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# Generating random unique sequences in Java

I have an array of numbers, let's say for example it's

``````[1, 3, 5, 7, 9]
``````

It is possible to generate 5! that is 120 unique sequences of these numbers. For example

``````1 3 5 7 9
5 1 3 9 7
7 3 9 5 1
1 7 9 5 3
... and so forth
``````

I need to generate 10 of these sequences randomly, with no duplicates. Any suggestions would be much appreciated.

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Do the 10 have to be unique? Or is the possibility of repeats okay? – Jodaka Sep 13 '11 at 15:44
@Jokada yes, I need them to be unique. – David Weng Sep 13 '11 at 15:47
If you must ensure that it's unique, you can't ensure that it's truly random... – jball Sep 13 '11 at 15:47
Do it recursively ;) – Eng.Fouad Sep 13 '11 at 15:47
What's your real world starting array length? – jball Sep 13 '11 at 15:48

``````List<Integer> template = Arrays.asList(1, 3, 5, 7, 9);
Set<List<Integer>> seen = new HashSet<List<Integer>>();
for (int i = 0; i < 10; ++i) {
List<Integer> items = new ArrayList<Integer>(template);
do {
Collections.shuffle(items);
System.out.println(items);
}
``````

:-)

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I thought this was homework :) – Amir Raminfar Sep 13 '11 at 15:53
@Amir: This answer is too "enterprisey" to be able to submit as a homework entry. ;-) – Chris Jester-Young Sep 13 '11 at 15:53
Not homework. Thanks Chris. – David Weng Sep 13 '11 at 15:56
@Amir someone tagged it as homework, but not the OP, and no one has mentioned homework apart from that, so while it may well be, it could also just be a question generated by a curious programmer :) – jball Sep 13 '11 at 15:57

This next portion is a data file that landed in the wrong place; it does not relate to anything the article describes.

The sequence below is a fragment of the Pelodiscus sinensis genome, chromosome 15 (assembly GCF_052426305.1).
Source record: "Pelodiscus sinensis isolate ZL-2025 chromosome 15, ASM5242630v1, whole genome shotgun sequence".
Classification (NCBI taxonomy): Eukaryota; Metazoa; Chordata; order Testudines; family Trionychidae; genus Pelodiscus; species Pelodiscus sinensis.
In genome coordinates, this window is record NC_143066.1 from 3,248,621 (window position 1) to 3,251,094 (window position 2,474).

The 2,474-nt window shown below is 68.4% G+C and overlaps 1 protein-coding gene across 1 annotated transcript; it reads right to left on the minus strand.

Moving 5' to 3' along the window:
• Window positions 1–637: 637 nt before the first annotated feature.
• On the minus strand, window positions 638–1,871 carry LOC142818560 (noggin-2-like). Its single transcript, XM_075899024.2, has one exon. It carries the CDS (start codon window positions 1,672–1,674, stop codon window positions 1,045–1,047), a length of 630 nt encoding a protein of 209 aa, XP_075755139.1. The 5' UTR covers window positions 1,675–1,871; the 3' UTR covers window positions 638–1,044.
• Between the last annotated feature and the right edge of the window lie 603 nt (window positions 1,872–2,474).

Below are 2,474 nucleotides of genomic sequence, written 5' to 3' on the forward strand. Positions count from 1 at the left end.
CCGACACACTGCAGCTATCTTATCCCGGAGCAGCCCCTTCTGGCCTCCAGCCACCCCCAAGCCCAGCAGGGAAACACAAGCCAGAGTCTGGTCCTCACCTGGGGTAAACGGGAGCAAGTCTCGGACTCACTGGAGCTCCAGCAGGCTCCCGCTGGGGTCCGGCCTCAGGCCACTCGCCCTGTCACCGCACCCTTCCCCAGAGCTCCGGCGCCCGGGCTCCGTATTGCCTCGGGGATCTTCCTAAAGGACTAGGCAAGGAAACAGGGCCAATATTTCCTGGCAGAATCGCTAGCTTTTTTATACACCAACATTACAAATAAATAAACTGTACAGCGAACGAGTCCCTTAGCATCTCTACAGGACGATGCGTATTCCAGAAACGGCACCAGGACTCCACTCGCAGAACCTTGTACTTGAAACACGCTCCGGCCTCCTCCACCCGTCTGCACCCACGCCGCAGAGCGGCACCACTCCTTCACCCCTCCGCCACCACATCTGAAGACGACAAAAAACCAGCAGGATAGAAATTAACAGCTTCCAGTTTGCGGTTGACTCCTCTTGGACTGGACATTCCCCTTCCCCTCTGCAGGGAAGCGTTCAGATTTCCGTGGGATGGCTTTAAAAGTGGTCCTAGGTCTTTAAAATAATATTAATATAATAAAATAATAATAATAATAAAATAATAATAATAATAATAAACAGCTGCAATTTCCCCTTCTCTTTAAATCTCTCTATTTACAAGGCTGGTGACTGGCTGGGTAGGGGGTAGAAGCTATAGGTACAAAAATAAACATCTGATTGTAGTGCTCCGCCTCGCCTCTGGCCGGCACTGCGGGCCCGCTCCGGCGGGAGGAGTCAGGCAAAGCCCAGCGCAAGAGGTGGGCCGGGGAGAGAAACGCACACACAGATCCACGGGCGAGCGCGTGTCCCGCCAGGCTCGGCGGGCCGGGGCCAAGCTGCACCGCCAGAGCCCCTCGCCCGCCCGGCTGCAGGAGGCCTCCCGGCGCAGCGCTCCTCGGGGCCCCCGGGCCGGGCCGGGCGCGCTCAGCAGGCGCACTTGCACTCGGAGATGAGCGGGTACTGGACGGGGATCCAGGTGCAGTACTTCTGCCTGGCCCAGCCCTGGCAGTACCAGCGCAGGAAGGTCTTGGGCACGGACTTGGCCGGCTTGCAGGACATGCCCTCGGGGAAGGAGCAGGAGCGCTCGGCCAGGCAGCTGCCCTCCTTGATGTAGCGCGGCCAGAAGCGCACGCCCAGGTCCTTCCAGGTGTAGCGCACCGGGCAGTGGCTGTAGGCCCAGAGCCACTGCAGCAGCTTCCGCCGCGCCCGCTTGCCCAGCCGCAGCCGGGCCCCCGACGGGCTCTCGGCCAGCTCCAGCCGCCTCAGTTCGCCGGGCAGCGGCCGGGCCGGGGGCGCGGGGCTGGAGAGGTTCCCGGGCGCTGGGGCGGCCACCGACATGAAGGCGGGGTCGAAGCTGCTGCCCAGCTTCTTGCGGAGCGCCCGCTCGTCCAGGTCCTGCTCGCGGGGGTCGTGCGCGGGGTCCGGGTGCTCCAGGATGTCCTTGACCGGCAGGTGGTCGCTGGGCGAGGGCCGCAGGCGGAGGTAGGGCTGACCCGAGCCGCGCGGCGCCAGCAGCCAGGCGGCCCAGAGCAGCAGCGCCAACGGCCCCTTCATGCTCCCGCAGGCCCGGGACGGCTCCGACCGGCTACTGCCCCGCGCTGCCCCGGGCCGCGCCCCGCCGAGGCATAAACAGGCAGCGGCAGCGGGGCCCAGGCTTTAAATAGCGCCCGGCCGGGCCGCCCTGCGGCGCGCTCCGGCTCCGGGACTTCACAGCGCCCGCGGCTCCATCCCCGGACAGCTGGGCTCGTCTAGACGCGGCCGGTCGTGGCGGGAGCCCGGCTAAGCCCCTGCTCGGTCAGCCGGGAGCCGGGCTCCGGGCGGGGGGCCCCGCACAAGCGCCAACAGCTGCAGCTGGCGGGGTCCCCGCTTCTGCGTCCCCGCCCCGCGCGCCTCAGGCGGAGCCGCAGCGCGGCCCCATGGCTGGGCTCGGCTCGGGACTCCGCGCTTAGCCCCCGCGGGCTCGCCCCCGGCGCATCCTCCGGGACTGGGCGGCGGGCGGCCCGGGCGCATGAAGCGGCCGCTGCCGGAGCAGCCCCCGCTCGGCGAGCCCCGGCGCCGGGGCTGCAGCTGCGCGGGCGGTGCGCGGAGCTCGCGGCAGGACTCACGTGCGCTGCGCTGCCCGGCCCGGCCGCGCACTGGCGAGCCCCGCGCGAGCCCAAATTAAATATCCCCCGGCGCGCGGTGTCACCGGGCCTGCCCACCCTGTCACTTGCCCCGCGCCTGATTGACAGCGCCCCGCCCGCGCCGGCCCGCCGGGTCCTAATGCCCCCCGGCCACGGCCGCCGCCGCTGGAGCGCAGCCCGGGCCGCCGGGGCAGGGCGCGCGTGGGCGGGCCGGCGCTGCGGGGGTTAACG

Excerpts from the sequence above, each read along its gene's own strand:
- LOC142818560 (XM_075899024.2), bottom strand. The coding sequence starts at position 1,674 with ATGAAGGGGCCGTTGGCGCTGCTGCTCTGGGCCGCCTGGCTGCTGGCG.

@Amir: No, it won't. Java will auto-seed your RNG as necessary. :-P – Chris Jester-Young Sep 13 '11 at 15:58

What you want is to generate n random permutations of a given array. There is a simple algorithm for generating one random permutation, which is well explained on wikipedia. You still have to check for uniqueness, though.

In Java :

``````Random rand = new Random();

int[] generateRandomPermutation(int n) {
int[] res = new int[n];
for (int i = 0; i < n; i++) {
int d = rand.nextInt(i+1);
res[i] = res[d];
res[d] = i;
}
return res;
}
``````

Another solution is to use a permutation numbering scheme (presented here), and generate the corresponding permutation of n random distinct integers (from 0 to s!-1, where s is the size of the array).

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Simple, portable and efficient! – Hartok Apr 28 '13 at 15:02

You might look at this StackOverflow thread, and specifically the post about using the shuffle functionality in java.util.Collections.

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